[lit-ideas] Re: Reading Lolita in Tehran

  • From: "Veronica Caley" <vcaley@xxxxxxxxxxxxx>
  • To: lit-ideas@xxxxxxxxxxxxx
  • Date: Thu, 1 Apr 2004 11:21:19 -0500

John, I am so glad you found this book.  I read it several months ago.  I
heard Ms. Nafisi on public radio here and was immediately taken with her
and the book.  I borrowed the book from an Iranian friend who was equally
taken with her.  When he read the book, however, he told me he thinks the
CIA put her up to it.  Needless to say, this left me speechless.  My friend
is in total denial re Iran, which he visits often, but has lived here for
many decades.  I will contribute as I can, but I travel a lot and don't
have time to read it again.


> [Original Message]
> From: John McCreery <mccreery@xxxxxxx>
> To: <lit-ideas@xxxxxxxxxxxxx>
> Date: 4/1/2004 8:32:31 PM
> Subject: [lit-ideas] Reading Lolita in Tehran
> The title of this message is the title of a book, Azar Nafisi (2004) 
> Reading Lolita in Tehran: A Memoir in Books, London and New York: 
> Fourth Estate, an imprint of Harper Collins Publishers.
> Attracted by the title, I picked it up while browsing for plane reading 
> in a bookstore in Yokohama the day before Ruth and I took off for our 
> trip to Scotland. A first, too hurried, reading in the air between 
> Tokyo and Copenhagen, where we switched from SAS to British Midland to 
> continue our trip to Edinburgh, revealed that this is a book that 
> touches perennial issues--literary, philosophical, and 
> political--frequently discussed on this list. The perspective is that 
> of the author, an Iranian woman and U.S.-trained professor of English 
> literature, who returned to Iran to take up a teaching position at the 
> University of Tehran shortly after the overthrow of the Shah at the 
> beginning of the Islamic Revolution. Expelled from that position, she 
> found another, found another, and then left it as well. She describes 
> what happened next as follows,
> "In the fall of 1995, after resigning from my last academic post, I 
> decided to indulge myself and fulfill a dream. I chose seven of my best 
> and most committed students and invited them to come to my home every 
> Thursday morning to discuss literature. they were all women---to teach 
> a mixed class in the privacy of my home was too risky, even if we were 
> discussing harmless works of fiction....
> "For nearly two years, almost every Thursday morning, rain or shine, 
> they came to my house, and almost every time, I could not get over the 
> shock of seeing them shed their mandatory veils and robes and burst 
> into color. When my students came into that room, they took off more 
> than their scarves and robes. Gradually, each one gained an outline and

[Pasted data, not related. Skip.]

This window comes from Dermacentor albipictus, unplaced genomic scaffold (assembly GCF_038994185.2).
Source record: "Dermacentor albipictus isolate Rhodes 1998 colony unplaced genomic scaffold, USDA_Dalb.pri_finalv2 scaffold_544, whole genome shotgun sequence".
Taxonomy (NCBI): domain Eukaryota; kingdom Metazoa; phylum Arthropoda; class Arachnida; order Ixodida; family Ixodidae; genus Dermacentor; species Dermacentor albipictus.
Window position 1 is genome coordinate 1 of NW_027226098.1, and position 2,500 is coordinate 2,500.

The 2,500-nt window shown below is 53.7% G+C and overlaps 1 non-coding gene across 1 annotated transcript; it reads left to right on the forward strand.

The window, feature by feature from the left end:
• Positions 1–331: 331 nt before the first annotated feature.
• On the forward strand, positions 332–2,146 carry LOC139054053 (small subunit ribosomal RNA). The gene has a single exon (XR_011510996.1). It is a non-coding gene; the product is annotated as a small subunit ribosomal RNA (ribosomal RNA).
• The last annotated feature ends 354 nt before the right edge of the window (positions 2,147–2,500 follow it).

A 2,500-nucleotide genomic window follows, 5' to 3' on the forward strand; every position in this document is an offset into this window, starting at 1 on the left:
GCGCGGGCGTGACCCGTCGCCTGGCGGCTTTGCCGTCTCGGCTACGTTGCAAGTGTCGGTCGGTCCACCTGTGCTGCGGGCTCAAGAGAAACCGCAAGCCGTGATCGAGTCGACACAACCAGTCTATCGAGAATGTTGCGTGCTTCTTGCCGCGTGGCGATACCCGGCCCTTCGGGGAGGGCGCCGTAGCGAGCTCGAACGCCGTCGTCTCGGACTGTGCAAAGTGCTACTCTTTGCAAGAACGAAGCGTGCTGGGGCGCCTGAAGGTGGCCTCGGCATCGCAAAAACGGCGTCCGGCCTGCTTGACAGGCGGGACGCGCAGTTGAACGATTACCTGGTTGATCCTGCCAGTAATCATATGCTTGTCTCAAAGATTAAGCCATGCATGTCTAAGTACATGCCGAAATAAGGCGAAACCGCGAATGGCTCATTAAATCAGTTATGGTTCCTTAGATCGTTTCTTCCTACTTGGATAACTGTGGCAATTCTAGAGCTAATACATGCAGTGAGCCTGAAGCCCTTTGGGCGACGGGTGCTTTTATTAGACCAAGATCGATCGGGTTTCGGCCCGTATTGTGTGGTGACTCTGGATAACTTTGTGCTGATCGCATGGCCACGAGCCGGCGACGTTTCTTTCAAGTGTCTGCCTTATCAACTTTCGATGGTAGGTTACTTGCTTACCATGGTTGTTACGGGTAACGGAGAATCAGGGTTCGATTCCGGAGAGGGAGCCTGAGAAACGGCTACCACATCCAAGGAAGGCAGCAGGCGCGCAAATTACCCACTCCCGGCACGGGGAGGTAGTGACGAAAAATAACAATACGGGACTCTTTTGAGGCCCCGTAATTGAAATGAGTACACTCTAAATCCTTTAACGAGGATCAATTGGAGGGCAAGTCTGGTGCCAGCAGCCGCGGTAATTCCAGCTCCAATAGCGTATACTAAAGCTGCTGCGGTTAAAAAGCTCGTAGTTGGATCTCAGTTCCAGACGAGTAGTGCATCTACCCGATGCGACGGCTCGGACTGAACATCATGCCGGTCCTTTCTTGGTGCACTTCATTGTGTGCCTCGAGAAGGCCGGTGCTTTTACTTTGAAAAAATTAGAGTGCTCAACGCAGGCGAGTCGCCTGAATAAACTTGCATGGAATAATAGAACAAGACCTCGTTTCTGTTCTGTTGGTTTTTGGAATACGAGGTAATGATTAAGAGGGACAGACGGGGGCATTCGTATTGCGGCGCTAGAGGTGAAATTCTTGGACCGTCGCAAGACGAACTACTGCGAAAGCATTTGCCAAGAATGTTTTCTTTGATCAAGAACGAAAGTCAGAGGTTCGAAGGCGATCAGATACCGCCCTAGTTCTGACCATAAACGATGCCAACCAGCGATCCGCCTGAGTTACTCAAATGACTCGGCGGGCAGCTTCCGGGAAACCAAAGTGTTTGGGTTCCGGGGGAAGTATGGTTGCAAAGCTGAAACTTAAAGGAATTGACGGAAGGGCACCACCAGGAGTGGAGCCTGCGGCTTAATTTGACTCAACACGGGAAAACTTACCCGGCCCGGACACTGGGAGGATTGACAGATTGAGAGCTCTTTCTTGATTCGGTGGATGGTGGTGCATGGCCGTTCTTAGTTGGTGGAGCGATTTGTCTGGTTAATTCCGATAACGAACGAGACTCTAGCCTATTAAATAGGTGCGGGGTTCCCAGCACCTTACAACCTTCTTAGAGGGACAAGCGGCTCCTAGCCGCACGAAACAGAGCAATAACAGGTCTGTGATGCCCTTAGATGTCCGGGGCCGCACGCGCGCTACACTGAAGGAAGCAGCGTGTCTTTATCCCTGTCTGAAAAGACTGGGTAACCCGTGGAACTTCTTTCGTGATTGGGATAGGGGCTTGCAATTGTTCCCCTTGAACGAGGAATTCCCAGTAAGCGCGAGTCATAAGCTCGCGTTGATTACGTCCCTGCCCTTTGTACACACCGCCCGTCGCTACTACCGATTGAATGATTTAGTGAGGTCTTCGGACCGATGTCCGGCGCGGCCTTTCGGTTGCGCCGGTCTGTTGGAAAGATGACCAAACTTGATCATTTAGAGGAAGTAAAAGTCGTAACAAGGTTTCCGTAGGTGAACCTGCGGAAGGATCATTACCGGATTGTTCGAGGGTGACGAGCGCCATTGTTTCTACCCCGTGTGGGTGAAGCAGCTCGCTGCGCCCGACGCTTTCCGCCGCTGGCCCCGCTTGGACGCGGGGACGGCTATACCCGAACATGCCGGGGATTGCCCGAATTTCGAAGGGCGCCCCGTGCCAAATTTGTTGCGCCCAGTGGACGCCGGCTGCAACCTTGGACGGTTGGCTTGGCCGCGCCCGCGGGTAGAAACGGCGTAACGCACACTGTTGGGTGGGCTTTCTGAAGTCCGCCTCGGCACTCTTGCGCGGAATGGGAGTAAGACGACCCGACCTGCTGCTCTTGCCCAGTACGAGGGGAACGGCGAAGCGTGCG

> a shape, becoming her own inimitable self. Our world in that living 
> room with its window framing my beloved Elburz Moutains became our 
> sanctuary, our self-contained universe, mocking the reality of 
> black-scarved, timid faces in the city that sprawled below.
> "The theme of the class was the relation between fiction and reality. 
> We read Persian classical literature, such as the tales of our own lady 
> of fiction, Scheherazade, from _A Thousand and One Nights_, along with 
> Western classics--_Pride and Prejudice_, _Madame Bovary_, _The Dean's 
> December_, and, yes, _Lolita_. As I write the title of each book, 
> memories whirl in with the wind to disturb the quiet of this fall day 
> in another room in another country.
> "Here and now in that other world that cropped up so many times in our 
> discussions, I sit and reimagine myself and my students, my girls as I 
> came to call them, reading _Lolita_ in a deceptively sunny room in 
> Tehran. But to steal the words from Humbert, the poet/criminal of 
> _Lolita_, I need you, the reader, to imagine us, for we won't really 
> exist if you don't. Against the tyranny of time and politics, imagine 
> us the way we sometimes didn't dare to imagine ourselves: in our most 
> private and secret moments, in the most extraordinarily ordinary 
> instances of life, listening to music, falling in love, walking down 
> shady streets or reading _Lolita_ in Tehran. And then imagine us again 
> with all this confiscated, driven underground, taken away from us.
> "If I write about Nabokov today, it is to celebrate our reading of 
> Nabokov in Tehran, against all odds. Of all his novels I choose the one 
> I taught last, and the one that is connected to so many memories. It is 
> of _Lolita_ that I want to write, but right now there is no way I can 
> write about that novel without also writing about Tehran. This, then, 
> is the story of _Lolita_ in Tehran, how _Lolita_ gave a different color 
> to Tehran and how Tehran helped redefine Nabokov's novel, turning it 
> into this _Lolita_, our _Lolita_."
> I would be delighted to participate in a virtual reading group 
> dedicated to reading (in my case re-reading) this book.
> Any takers out there?
> John L. McCreery
> The Word Works, Ltd.
> 55-13-202 Miyagaya, Nishi-ku
> Yokohama, Japan 220-0006
> Tel 81-45-314-9324
> Email mccreery@xxxxxxx
> "Making Symbols is Our Business"
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